Unless you are a crazed video game nut or live in the U.K., you probably haven’t even heard of the controversial gadget called the Gizmondo. It’s a lima bean-shaped competitor to the Sony PSP handheld except it has more features and is currently only available in the United Kingdom. The Gizmondo is an all-in-one gadget. It’s a video game, movie, and music player, a Web browser, text message, and e-mail communicator, a camera, and a GPS-loaded navigation and tracking device.
Controversial Location-Based Advertising
What makes the device so controversial is how the executives at Gizmondo plan on using the unit’s GPS functionality. Gizmondo plans on allowing advertisers to geo-target ads. So while you are loading up a video game or checking your email, you may have to wait while a 20 or 30-second advertisement for your local drug store or politician plays on your Gizmondo screen.
Gamers Are Upset About Losing Their Location Privacy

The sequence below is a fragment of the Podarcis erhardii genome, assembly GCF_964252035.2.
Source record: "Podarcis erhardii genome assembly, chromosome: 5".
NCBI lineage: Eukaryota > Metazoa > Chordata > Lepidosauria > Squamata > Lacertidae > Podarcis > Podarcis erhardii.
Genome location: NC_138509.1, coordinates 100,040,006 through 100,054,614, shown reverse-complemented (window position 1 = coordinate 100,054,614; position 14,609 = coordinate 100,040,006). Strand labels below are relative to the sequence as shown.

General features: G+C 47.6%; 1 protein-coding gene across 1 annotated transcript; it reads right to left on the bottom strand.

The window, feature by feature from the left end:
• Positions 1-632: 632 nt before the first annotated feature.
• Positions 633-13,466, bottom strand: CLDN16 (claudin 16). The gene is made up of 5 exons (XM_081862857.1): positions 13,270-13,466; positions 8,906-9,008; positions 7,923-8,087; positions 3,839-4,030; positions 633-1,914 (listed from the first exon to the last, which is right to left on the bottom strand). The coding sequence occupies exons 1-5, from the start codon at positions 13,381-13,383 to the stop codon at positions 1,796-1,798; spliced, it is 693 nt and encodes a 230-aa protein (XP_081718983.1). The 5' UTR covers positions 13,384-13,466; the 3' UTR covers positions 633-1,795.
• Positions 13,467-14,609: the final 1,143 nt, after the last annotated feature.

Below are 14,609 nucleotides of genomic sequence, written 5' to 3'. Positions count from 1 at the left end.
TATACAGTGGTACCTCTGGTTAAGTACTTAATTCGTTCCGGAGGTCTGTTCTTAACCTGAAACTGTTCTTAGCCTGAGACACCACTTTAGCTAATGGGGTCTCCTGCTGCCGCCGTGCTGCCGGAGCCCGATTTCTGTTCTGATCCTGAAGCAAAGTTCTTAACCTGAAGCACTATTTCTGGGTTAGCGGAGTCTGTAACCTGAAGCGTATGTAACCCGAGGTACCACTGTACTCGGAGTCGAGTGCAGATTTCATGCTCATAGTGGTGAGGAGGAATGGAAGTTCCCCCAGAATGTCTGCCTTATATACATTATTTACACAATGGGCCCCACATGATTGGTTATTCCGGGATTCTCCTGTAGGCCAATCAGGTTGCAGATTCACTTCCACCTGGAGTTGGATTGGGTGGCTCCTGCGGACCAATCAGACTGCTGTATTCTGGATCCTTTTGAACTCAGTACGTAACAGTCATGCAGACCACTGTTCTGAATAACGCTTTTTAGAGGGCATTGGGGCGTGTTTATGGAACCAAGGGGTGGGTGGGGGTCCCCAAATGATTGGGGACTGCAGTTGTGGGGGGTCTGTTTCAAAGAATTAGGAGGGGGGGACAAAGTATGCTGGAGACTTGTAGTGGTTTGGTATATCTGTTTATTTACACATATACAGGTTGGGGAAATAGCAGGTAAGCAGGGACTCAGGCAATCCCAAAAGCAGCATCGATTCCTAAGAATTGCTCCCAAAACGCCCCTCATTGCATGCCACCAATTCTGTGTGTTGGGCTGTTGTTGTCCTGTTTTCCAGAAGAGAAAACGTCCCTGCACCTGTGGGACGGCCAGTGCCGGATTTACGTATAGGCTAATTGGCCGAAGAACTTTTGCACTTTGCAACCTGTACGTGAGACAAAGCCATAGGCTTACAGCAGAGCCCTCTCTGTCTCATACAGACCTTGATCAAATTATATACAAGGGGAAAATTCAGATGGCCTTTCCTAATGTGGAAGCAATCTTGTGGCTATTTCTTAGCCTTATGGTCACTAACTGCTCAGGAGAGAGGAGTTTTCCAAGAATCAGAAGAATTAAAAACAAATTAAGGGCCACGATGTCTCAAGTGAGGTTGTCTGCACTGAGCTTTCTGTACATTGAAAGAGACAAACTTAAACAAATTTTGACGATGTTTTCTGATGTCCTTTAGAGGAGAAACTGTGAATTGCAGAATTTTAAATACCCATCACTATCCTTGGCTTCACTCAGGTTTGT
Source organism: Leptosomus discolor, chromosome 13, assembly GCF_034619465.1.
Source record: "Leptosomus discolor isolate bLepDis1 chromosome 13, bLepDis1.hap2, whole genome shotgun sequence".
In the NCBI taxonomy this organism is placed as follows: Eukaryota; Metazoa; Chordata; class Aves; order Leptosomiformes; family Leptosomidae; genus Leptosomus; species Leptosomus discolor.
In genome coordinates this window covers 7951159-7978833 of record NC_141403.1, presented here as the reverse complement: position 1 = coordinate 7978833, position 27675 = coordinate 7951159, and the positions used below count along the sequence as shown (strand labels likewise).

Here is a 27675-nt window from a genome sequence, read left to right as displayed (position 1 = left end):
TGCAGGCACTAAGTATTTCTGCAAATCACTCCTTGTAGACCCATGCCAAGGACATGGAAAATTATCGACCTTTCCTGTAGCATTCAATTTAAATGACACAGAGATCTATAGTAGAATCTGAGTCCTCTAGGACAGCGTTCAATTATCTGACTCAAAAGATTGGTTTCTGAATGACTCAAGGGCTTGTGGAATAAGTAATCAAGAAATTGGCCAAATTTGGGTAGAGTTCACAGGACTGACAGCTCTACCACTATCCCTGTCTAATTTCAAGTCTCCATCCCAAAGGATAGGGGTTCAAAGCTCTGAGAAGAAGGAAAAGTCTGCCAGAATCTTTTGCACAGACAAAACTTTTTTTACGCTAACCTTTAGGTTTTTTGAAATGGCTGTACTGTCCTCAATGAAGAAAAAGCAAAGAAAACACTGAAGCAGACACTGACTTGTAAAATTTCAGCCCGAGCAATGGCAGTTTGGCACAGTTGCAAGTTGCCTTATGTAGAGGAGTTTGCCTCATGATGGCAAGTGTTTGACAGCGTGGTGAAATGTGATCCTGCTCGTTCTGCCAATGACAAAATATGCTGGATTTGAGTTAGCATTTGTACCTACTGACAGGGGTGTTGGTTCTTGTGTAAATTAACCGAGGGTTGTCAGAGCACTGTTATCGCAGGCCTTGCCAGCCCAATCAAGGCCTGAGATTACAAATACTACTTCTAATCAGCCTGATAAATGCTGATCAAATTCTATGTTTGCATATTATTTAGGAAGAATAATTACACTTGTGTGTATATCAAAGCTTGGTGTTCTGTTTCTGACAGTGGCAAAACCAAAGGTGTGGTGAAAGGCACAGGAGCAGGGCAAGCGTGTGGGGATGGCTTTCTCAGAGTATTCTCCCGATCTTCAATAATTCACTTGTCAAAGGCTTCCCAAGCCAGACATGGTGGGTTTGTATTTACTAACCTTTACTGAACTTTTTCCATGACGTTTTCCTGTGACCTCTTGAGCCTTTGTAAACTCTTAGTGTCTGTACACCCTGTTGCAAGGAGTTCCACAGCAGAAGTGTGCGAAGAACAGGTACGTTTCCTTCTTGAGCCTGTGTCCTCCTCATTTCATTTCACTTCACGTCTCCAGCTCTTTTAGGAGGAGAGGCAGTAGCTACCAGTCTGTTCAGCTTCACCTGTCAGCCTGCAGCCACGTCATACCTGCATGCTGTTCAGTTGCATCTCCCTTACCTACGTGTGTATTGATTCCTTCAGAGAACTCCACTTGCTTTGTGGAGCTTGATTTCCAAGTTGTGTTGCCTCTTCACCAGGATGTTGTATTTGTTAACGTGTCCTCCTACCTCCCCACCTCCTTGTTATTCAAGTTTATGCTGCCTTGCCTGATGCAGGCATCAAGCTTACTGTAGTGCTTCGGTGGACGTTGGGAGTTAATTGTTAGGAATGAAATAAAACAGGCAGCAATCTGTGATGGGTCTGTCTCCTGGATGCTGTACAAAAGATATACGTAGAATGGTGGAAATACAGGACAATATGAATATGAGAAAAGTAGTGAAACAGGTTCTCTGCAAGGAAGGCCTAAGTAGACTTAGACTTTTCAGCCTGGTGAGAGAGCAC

This has many potential Gizmondo owners here in the United States outraged. Many feel that the company has no right to advertise to them on a device they themselves purchased. In response to these concerns, the company intends to sell two types of Gizmondo device: a $400 version, which will not receive so-called “Smart-Adds,” and a $229 ad-enabled version. Gizmondo claims that the cheaper unit will receive at most three 20- to-30-second ads per day, for now.
How Location-Based Advertising Might Benefit Consumers
Gizmondo CEO Michael Carrender says his company plans on launching a multimillion-dollar multi-channel ad campaign this October aimed at young, rap-loving early adopters in the United States.
“Kids will walk into a store, see a model for half the price, and think ‘What’s the big deal with three ads a day from Busta Rhymes or some basketball player?’,” said Carrender. A barcode or coupon will sometimes appear after ads, along with mapping directions on how to get to a retailer location. Barcodes can be scanned directly from Gizmondo screens. “Just imagine being the first to hear a new 50 Cent and Gwen Stefani music sample or get a free Slurpee from 7-11–all because you receive Smart-Adds.”
Just remember, when you fill out your warranty information, Gizmondo plans on using that information for improved ad targeting. Gizmondo shoppers beware.
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Frank Wilson is a retired teacher with over 30 years of combined experience in the education, small business technology, and real estate business. He now blogs as a hobby and spends most days tinkering with old computers. Wilson is passionate about tech, enjoys fishing, and loves drinking beer.